Iraqi Kurdish peshmerga forces have seized most of the borders that divide the landlocked Kurds between Iraq and Syria, with increasing public support from both sides of the border. ]Kurds in several cities in Syria rallied in support of the Kurdish fighters that are engaging the Islamic State of Iraq and al-Sham (ISIS) both in Syria and Iraq, but unity between rival Kurdish parties is no guarantee.
Peshmerga forces affiliated with the Kurdistan Democratic Party (KDP) of Kurdistan Regional Government President Massoud Barzani secured most of the Iraqi-Syrian border areas of the province of Mosul on June 10 after the fall of the city to ISIS.
Importantly, they have secured most areas surrounding the previously Iraqi-controlled Rabia-Yaroubia border crossing. The Yaroubia crossing was captured by the Democratic Union Party (PYD), which is affiliated with the Kurdistan Workers Party (PKK), in October 2013 in cooperation with the Iraqi government to circumvent the Turkish and KDP border closures between Syrian and Iraqi Kurdistan.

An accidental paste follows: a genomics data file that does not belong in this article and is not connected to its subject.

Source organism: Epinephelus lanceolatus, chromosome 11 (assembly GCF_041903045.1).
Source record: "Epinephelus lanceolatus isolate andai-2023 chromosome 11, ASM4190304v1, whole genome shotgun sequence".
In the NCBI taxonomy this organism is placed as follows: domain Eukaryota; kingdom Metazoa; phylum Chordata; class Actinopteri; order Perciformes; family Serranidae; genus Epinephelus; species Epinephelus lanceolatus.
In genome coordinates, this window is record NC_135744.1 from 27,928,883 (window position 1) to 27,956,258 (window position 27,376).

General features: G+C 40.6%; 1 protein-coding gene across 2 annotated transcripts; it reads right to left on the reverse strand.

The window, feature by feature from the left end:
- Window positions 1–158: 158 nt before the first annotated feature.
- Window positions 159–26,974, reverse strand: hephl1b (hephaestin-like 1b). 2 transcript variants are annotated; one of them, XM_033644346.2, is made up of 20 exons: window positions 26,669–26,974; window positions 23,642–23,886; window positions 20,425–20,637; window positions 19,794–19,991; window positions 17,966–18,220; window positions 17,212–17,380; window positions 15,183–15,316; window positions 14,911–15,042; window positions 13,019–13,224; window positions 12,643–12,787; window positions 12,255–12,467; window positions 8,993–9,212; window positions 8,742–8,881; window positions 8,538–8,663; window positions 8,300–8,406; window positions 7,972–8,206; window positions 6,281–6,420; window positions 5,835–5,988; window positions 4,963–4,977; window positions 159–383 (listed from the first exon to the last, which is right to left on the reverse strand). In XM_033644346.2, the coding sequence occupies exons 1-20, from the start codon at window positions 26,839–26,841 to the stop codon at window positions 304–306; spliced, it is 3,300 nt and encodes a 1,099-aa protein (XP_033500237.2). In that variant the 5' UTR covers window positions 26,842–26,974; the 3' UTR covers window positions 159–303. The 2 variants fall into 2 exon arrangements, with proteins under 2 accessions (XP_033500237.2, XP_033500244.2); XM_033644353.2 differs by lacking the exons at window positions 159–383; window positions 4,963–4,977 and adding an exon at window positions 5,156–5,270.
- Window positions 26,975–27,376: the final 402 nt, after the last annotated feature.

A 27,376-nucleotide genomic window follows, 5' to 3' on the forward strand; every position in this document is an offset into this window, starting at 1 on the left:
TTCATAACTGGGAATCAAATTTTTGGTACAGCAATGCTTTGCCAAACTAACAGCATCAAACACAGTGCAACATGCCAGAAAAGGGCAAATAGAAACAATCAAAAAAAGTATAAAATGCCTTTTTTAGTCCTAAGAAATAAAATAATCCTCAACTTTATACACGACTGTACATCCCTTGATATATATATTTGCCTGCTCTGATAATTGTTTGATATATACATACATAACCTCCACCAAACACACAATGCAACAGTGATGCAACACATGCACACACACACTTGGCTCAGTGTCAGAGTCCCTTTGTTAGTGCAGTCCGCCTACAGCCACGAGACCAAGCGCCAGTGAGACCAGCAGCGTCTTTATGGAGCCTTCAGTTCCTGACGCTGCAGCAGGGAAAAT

Conflicting reports suggest the People’s Protection Units (YPG), the armed wing of the PYD, are still occupying the Iraqi side of the border crossing, with peshmerga fighters asking them to leave. Hashim Sitey, the local peshmerga commander in Rabia, told KDP-affiliated Rudaw on June 16 that they tried to ask YPG forces to surrender the crossing, but that they have so far refused.
Local authorities in Dahuk refused Al-Monitor permission to go to Rabia, citing security threats.
Many Kurds are dissatisfied with the ongoing power struggle between the PKK and Barzani’s KDP over power-sharing in Syria. Syrian Kurdish parties affiliated to the KDP have refused to recognize the newly established canton administrations by the PYD.
The KDP closed the Semalka border in October 2013 to pressure the PKK to share power with KDP-backed parties in Syria. The PYD now fears that the KDP will use its new gains to further pressure the PYD and called on the Kurdistan Regional Government (KRG) to fully open the Semalka border crossing.